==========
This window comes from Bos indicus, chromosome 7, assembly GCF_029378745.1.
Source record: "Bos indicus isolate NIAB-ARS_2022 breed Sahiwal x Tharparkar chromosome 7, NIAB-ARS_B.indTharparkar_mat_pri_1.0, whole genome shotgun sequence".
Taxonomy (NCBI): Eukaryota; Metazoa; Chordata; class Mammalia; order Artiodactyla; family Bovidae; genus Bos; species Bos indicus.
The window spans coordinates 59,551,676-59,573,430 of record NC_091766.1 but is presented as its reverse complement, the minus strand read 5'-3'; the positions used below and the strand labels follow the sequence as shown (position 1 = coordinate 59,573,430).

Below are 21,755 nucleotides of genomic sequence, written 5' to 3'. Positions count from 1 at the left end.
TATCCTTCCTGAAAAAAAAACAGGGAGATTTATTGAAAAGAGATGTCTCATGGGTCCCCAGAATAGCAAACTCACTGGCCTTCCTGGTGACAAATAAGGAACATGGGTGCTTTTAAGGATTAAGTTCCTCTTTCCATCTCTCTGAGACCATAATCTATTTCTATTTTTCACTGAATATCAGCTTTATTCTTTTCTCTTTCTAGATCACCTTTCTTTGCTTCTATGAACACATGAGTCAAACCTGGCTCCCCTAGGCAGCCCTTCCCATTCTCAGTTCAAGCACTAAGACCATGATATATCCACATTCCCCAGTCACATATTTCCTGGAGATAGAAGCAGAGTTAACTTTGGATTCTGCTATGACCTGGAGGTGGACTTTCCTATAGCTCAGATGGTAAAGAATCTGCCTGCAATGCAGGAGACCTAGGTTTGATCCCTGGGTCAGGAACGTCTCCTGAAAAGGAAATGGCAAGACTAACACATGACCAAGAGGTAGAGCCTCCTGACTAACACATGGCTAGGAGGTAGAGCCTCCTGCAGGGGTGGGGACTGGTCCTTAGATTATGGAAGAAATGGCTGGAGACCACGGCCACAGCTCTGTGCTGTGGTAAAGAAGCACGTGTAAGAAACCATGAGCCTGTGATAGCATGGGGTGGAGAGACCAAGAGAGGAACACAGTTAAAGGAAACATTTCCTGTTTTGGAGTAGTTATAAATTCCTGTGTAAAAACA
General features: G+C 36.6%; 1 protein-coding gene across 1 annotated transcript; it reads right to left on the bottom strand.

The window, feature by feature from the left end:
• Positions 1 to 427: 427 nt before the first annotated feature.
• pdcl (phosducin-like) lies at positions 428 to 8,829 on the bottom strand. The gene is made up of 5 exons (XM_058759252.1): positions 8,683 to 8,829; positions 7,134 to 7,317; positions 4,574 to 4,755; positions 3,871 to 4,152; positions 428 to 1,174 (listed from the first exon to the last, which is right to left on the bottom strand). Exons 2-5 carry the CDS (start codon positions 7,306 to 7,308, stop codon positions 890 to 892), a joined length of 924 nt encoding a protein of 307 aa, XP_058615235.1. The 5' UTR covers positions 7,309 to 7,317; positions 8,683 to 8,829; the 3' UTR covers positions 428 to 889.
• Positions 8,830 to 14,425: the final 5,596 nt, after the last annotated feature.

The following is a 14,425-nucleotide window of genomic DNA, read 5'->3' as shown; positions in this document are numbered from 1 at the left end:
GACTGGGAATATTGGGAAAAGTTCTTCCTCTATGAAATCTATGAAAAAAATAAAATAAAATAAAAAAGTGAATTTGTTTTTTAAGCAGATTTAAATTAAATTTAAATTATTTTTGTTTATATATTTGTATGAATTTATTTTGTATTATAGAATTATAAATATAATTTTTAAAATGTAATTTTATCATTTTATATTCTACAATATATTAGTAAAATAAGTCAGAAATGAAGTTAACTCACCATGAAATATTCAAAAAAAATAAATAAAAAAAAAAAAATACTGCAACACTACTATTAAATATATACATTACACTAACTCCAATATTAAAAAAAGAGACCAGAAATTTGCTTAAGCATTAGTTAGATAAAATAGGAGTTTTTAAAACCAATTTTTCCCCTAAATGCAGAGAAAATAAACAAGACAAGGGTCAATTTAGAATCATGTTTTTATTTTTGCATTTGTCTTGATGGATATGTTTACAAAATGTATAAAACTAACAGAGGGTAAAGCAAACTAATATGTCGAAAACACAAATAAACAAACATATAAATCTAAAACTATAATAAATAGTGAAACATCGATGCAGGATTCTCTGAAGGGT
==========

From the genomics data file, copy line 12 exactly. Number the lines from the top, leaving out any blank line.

The following is a 14,425-nucleotide window of genomic DNA, read 5'->3' as shown; positions in this document are numbered from 1 at the left end: